1. NRC interventions have potential to improve the SAM child physically, biochemically as well as developmentally.
  2. Almost all the physical parameters showed statistically significant improvement; however, sustainability of improvement is not certain. Most rapid gain was noted during the stay in NRC
  3. Serum Albumin, sodium and urea return back to normal at the end of the study but sequence and timing of recovery of biochemical parameters is unclear.
  4. All four domains of Development showed improvement after giving nutritional intervention, but need more time to follow up.

  Discussion Top

According to the first objective of the present study, the impact of nutritional intervention on the anthropometric parameters: a significant desirable change was found in the anthropometric parameters, positive correlation (r = 0.963 for height, r = 0.756 for head circumference, r = 0.781 for MUAC, r = 0.647 for chest circumference, r = 0.652 for calf circumference with reference to weight) was also found between all anthropometric parameters included in this study. The rate of improvement was more during admission as compare to follow up. This may be because of un-adherence to the advised diet may be in terms of quality, quantity and frequency. May be it was not feasible for the family because of lake of time, financial and many other reasons. Child's attitude, medical condition of child is also important factor for non-adherence. It is not fair to compare the results of therapeutic feed intervention with our routine diet at home. There were many studies found on the impact of the nutritional intervention on the weight, height and MUAC but on some other parameters which were included in present study like head circumference, chest circumference, calf circumference studies could not be found. Results of one study[8] (Khanna P. et al. 2020) showed that the intervention was effective in community-based management of severe malnutrition among children in rural northern India. Another study (Das J.K. et al. 2020)[9] concluded facility-based screening and management of uncomplicated SAM has no effect on recovery and mortality,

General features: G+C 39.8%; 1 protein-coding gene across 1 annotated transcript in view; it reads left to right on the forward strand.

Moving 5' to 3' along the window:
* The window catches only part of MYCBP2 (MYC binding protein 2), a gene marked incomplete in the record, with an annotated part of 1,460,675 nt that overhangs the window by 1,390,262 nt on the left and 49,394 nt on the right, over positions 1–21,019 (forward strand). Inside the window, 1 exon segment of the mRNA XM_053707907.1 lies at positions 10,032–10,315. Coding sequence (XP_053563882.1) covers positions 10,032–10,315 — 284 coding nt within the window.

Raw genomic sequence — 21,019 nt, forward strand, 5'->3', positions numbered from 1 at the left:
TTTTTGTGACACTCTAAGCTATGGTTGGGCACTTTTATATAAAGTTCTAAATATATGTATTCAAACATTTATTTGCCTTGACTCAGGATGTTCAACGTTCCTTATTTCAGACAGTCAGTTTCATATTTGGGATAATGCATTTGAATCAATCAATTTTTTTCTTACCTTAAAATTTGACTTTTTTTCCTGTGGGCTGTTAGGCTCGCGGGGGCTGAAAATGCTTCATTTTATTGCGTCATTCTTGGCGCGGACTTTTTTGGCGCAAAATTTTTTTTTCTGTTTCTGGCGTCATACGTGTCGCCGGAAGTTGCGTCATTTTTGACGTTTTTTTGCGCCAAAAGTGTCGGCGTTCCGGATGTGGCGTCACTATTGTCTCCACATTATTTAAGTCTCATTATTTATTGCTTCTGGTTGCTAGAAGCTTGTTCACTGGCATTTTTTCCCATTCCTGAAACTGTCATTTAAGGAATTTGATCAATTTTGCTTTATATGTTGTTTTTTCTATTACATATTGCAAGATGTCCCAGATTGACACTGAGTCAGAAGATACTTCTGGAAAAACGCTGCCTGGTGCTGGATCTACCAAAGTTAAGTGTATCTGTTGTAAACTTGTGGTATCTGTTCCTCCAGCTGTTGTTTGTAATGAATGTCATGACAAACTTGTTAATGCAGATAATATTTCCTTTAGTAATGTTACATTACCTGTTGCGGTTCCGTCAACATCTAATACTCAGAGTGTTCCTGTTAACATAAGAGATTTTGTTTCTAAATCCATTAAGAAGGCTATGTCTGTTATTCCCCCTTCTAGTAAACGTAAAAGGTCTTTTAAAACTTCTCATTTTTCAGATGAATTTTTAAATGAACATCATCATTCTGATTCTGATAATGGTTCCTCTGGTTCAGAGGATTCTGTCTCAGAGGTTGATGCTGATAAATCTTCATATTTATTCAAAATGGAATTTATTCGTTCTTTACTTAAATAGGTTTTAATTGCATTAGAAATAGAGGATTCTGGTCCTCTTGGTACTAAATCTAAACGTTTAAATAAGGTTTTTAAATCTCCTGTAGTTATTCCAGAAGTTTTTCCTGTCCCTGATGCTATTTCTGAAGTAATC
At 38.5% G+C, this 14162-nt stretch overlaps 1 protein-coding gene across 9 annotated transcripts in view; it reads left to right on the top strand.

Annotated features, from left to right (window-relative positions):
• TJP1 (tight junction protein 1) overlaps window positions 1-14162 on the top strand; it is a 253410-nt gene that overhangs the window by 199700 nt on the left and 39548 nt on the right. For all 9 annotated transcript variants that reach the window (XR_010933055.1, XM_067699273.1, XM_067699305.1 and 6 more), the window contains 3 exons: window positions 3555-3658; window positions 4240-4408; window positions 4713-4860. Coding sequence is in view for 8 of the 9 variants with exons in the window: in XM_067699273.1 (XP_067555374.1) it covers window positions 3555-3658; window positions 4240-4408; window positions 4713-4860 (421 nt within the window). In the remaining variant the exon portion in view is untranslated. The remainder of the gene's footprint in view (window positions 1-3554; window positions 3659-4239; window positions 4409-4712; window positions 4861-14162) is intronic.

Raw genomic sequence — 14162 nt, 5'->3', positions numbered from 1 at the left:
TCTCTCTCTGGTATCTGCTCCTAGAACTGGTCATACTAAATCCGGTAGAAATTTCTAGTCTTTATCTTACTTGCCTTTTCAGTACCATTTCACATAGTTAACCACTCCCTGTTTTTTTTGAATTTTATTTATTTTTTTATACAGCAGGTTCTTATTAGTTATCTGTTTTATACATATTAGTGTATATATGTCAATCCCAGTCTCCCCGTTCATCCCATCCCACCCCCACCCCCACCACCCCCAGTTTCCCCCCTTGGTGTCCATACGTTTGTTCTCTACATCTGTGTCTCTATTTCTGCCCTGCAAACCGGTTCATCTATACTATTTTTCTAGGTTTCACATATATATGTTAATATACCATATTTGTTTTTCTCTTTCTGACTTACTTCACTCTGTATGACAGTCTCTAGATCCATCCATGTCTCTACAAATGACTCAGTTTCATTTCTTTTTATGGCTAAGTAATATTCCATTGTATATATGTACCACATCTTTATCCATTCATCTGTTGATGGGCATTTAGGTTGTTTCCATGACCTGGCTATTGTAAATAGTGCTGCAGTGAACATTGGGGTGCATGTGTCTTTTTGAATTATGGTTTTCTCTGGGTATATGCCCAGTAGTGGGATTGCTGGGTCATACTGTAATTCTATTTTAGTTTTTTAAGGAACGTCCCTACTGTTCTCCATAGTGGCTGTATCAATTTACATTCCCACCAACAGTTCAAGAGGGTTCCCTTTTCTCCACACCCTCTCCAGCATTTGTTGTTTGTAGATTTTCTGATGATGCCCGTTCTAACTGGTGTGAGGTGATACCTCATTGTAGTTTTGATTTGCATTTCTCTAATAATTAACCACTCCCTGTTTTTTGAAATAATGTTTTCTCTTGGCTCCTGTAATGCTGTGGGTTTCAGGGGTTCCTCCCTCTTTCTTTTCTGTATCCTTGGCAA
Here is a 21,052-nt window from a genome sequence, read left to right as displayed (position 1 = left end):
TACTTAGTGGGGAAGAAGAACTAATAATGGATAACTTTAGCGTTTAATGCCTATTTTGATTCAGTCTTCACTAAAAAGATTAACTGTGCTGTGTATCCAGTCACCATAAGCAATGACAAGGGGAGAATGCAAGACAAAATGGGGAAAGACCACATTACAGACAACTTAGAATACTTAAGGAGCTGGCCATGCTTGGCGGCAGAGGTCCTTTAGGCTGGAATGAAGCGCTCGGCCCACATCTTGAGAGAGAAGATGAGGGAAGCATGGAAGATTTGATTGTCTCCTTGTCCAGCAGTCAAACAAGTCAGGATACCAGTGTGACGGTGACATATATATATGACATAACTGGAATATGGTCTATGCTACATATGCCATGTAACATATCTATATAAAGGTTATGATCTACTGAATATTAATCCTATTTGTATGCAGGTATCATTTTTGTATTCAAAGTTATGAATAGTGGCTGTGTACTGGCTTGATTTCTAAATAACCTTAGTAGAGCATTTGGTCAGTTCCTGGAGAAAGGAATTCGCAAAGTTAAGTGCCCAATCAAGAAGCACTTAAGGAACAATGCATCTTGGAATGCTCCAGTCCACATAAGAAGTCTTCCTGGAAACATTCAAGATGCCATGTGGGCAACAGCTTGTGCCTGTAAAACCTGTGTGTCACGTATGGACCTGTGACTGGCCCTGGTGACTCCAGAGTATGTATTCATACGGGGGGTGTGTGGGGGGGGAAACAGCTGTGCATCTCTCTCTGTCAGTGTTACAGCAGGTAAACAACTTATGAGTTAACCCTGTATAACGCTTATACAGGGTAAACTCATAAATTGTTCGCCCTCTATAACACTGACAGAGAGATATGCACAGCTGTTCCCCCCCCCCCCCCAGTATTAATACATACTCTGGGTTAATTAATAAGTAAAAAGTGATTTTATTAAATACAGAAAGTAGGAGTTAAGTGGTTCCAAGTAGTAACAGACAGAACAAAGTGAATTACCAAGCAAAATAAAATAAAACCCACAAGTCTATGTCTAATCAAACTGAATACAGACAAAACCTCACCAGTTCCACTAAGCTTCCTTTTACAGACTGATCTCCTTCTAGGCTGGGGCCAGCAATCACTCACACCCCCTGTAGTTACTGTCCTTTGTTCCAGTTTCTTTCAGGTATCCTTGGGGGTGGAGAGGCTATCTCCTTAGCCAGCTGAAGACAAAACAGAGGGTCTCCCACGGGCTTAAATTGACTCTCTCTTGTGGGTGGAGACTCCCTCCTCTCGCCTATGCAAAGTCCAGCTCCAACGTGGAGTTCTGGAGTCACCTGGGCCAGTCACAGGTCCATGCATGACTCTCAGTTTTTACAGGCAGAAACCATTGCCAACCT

Elizabeth KE et al. (1997)[10] evaluated the role of developmental stimulation and nutritional supplementation in rehabilitation of SAM children in hospital and community setting. They followed SAM children for 2 years and concluded that interventions produced a significant positive impact on development but more if combined with developmental stimulation. Present study also concluded that nutritional intervention affect the development positively. Marko Kerac et al. (2000)[11] conducted a study to evaluate the long term outcomes following programme discharge. They concluded that weight improved but height remained low. While according to results of present study there was improvement in the height of the participant's also. R. S. Mamidi, 2010 et al.[12] revealed in their study that the diet based on local energy dense foods was found to be suitable for the nutrition rehabilitation of SAM. Teferi E, et al (2010)[13] conducted a study and concluded that the recovery rate was as 64.9% at 95% CI (61, 68). Death rate, default rate, weight gain, and length of stay were 1.2%, 2.2%, 4.2 g/kg/day, and 6.8 weeks, respectively. The recovery rate and weight gain were lower than sphere standard. Behailu Derseh, (2018) et al.[14] concluded that around 56% SAM children recovered. Mean weight gain for recovered children was 15.61 g/kg/day severely malnourished children though the rate of weight gain was moderate. P. Ferrinho, (1992) et al.[15] also conducted a study with the same objective as current study. D.Y. Gebremichael[16] concluded that nutritional recovery rate was 3.61 per 100 person day observations. Median nutritional recovery time was 22 and 29 days for oedematous malnourished and severely wasted children respectively. R. Sriswan, et al. (2010)[12] conducted a study to examine the composition of weight gain in 80 SAM children who underwent nutritional intervention in a hospital from India and they found that there was rapid weight gain with recovery of lost tissue in SAM children. In present study also significant weight gain was noted. G. Taneja, et al. (2012)[17] conducted a study to evaluate the effect of nutritional intervention on selected anthropometric indicators in 100 admitted children in NRC at Indore and Ujjain. They come with the conclusion that there was statistically significant difference between weight and MUAC, but they observed weight loss within 15 days of discharge from NRC. So they concluded that NRC was effective in improving the condition of admitted children but the effect was not sustained following discharge. We also observed the same finding that there was significant improvement in weight, MUAC during stay in NRC but this improvement was not at similar rate after discharge in further follow up. But there was no weight loss observed after discharge. Colecraft EK, (2004) et al.[18] concluded that there were significant increases in children's weight-for-age (P = 0.048) and weight-for-height (P = 0.002) Z-scores between enrolment and discharge, most children discontinued programme participation before adequate recuperation like the present study. Educational approaches to enhance their responsiveness to caregivers' needs and effectiveness for the continued recuperation of malnourished children at home. J.F.R. et al. (2014)[19] conducted a study and the main results of the study were the nutritional intervention showed an increase in HAZ of children with moderate (0.51 ± 0.4, P = 0.001) and severe (0.91 ± 0.7, P = 0.001) stunting during the monitoring. They also included some biochemical parameters but were not included in current study. Lazzerini M, et al (2013)[20] conducted a study to evaluate the effectiveness of special food in treating moderate acute malnutrition concluded that lipid based nutrient supplements & specific types of blended foods improved weight gain, weight for height and MUAC. K Singh, (2014) et al[21] assess the effectiveness of facility based care for children with SAM (1229) in NRC. They concluded weight gain was there but the desirable weight (target weight >15% of admission weight) was achieved by 46.85% SAM children.